China’s Labour Challenges
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Published: Wed, 04 Oct 2017
China is home to the largest labor force of 269 million workers is running short of labor. This economic development has occurred due to the hard labor conditions and increase in wages in the Chinese manufacture sector. The main reasons affecting the decrease in labor are: -Shift by migrant worker and declining young work force due the government policies in China.
Shift back by migrant workers
In recent years, the trend in Chinese labor market is changing and workers who use to leave their families behind in their respective providences for better job prospects in highly industrial areas. This relocation of labor from rural areas has helped Chinese industries with abundant and cheap labor and made smooth progress in the rapid growth of very labor-intensive manufacturing companies are concentrated along Chinese coastline mainly in the Guangdong, province . But in this urban labor markets, these migrant unskilled labor are paid very low salary with extreme long hours of work and also are not provided with better housing. (Meng and Zheng, 2001).
Since 2004, China started to see shortages in labor because there was an extensive amount of factories been built but china could not provide the man power to run these new establishments. This caused an economic shift which due to shortage of labors it created an excess amount of labor intensive jobs but no man power to fill these positions. China had become a world power due to its ability to provide cheap labor which had started to show signs of weakening. Since the cost of living is increasing, unskilled labors moved back to farming. Since the consist inflation of agricultural products farmers are paid higher for their produce of agricultural goods. Due which unskilled workers who now prefer to work on their agricultural land and stay with their family instead in factories dormitories and work very long hours. Chinese economy will face a major structural adjustment, leading to a transformation of the economic and technological structure. (Chung, 2011)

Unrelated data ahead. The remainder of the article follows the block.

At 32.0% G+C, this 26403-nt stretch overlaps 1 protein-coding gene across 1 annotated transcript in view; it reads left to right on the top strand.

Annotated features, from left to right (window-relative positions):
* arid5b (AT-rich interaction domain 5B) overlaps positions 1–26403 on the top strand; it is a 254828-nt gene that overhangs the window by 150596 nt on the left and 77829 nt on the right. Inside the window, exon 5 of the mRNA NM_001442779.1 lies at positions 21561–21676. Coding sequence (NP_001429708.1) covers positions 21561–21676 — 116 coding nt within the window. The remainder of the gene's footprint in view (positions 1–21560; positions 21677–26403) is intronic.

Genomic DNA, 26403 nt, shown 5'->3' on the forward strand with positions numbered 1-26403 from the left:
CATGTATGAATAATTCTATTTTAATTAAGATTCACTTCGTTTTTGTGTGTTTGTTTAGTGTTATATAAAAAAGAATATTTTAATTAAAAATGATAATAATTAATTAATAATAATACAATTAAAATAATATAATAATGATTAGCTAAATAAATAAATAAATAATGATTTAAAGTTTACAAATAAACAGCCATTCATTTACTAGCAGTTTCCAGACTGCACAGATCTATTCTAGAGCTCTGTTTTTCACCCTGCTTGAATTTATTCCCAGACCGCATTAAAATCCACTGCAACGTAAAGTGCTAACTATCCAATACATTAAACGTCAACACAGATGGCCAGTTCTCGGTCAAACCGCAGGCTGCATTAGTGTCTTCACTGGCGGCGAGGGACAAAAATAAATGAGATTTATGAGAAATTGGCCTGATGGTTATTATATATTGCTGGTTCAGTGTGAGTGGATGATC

China since 1980’s has had an upward economic growth which has given them the power in the world economics due to its low productivity costs and high output of finished products in short period of time.
Declining young work force
In 1979 a policy which was introduced to reduce the social, economic, and environmental problems in China by allowing parents to reproduce only 1 child per family which after 40 years shows the problem in the labor market. The working-age population is on a decline because of the policies in place which in resent years has been relaxed and families are allowed to have more than 1 child but still it will continue decline till 2030.